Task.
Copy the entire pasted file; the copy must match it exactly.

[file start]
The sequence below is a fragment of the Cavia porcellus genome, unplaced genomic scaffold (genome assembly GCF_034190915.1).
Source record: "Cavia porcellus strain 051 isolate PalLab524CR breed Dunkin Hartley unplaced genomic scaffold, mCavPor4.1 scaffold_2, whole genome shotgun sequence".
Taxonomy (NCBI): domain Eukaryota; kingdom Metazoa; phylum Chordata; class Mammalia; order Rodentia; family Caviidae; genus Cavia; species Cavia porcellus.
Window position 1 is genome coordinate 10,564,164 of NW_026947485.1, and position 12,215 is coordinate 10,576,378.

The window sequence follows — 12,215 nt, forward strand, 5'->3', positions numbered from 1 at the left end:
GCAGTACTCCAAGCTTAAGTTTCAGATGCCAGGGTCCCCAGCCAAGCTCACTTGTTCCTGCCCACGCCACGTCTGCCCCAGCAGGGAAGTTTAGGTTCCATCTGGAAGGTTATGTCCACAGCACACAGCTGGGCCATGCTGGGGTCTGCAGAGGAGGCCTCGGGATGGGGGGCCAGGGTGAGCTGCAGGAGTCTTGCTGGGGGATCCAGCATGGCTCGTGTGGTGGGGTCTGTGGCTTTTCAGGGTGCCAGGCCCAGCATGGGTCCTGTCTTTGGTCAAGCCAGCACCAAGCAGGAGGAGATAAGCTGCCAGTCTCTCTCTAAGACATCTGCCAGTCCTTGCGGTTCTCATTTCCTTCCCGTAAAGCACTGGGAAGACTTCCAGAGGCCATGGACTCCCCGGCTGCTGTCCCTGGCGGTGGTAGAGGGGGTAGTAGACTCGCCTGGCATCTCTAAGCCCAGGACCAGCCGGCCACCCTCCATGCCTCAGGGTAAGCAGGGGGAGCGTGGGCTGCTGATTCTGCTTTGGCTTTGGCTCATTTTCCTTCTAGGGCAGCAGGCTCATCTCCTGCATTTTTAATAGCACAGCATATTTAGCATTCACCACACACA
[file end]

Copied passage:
The sequence below is a fragment of the Cavia porcellus genome, unplaced genomic scaffold (genome assembly GCF_034190915.1).
Source record: "Cavia porcellus strain 051 isolate PalLab524CR breed Dunkin Hartley unplaced genomic scaffold, mCavPor4.1 scaffold_2, whole genome shotgun sequence".
Taxonomy (NCBI): domain Eukaryota; kingdom Metazoa; phylum Chordata; class Mammalia; order Rodentia; family Caviidae; genus Cavia; species Cavia porcellus.
Window position 1 is genome coordinate 10,564,164 of NW_026947485.1, and position 12,215 is coordinate 10,576,378.

The window sequence follows — 12,215 nt, forward strand, 5'->3', positions numbered from 1 at the left end:
GCAGTACTCCAAGCTTAAGTTTCAGATGCCAGGGTCCCCAGCCAAGCTCACTTGTTCCTGCCCACGCCACGTCTGCCCCAGCAGGGAAGTTTAGGTTCCATCTGGAAGGTTATGTCCACAGCACACAGCTGGGCCATGCTGGGGTCTGCAGAGGAGGCCTCGGGATGGGGGGCCAGGGTGAGCTGCAGGAGTCTTGCTGGGGGATCCAGCATGGCTCGTGTGGTGGGGTCTGTGGCTTTTCAGGGTGCCAGGCCCAGCATGGGTCCTGTCTTTGGTCAAGCCAGCACCAAGCAGGAGGAGATAAGCTGCCAGTCTCTCTCTAAGACATCTGCCAGTCCTTGCGGTTCTCATTTCCTTCCCGTAAAGCACTGGGAAGACTTCCAGAGGCCATGGACTCCCCGGCTGCTGTCCCTGGCGGTGGTAGAGGGGGTAGTAGACTCGCCTGGCATCTCTAAGCCCAGGACCAGCCGGCCACCCTCCATGCCTCAGGGTAAGCAGGGGGAGCGTGGGCTGCTGATTCTGCTTTGGCTTTGGCTCATTTTCCTTCTAGGGCAGCAGGCTCATCTCCTGCATTTTTAATAGCACAGCATATTTAGCATTCACCACACACA